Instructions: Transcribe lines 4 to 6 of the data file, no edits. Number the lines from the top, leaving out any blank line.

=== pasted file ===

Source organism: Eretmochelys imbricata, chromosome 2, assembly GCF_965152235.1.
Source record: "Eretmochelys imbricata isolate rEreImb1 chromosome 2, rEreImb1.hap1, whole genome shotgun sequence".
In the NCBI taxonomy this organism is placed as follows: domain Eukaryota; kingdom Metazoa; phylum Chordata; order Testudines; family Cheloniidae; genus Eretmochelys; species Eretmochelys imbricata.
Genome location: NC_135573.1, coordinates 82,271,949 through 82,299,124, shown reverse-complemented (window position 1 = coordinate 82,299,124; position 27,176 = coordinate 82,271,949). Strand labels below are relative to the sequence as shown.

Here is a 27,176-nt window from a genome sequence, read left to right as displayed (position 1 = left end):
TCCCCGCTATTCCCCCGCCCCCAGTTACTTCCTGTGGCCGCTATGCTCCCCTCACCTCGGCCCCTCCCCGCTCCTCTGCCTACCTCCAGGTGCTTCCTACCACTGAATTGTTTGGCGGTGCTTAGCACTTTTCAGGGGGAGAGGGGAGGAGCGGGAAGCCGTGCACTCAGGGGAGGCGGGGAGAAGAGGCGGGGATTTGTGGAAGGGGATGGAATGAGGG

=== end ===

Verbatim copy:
Genome location: NC_135573.1, coordinates 82,271,949 through 82,299,124, shown reverse-complemented (window position 1 = coordinate 82,299,124; position 27,176 = coordinate 82,271,949). Strand labels below are relative to the sequence as shown.

Here is a 27,176-nt window from a genome sequence, read left to right as displayed (position 1 = left end):
TCCCCGCTATTCCCCCGCCCCCAGTTACTTCCTGTGGCCGCTATGCTCCCCTCACCTCGGCCCCTCCCCGCTCCTCTGCCTACCTCCAGGTGCTTCCTACCACTGAATTGTTTGGCGGTGCTTAGCACTTTTCAGGGGGAGAGGGGAGGAGCGGGAAGCCGTGCACTCAGGGGAGGCGGGGAGAAGAGGCGGGGATTTGTGGAAGGGGATGGAATGAGGG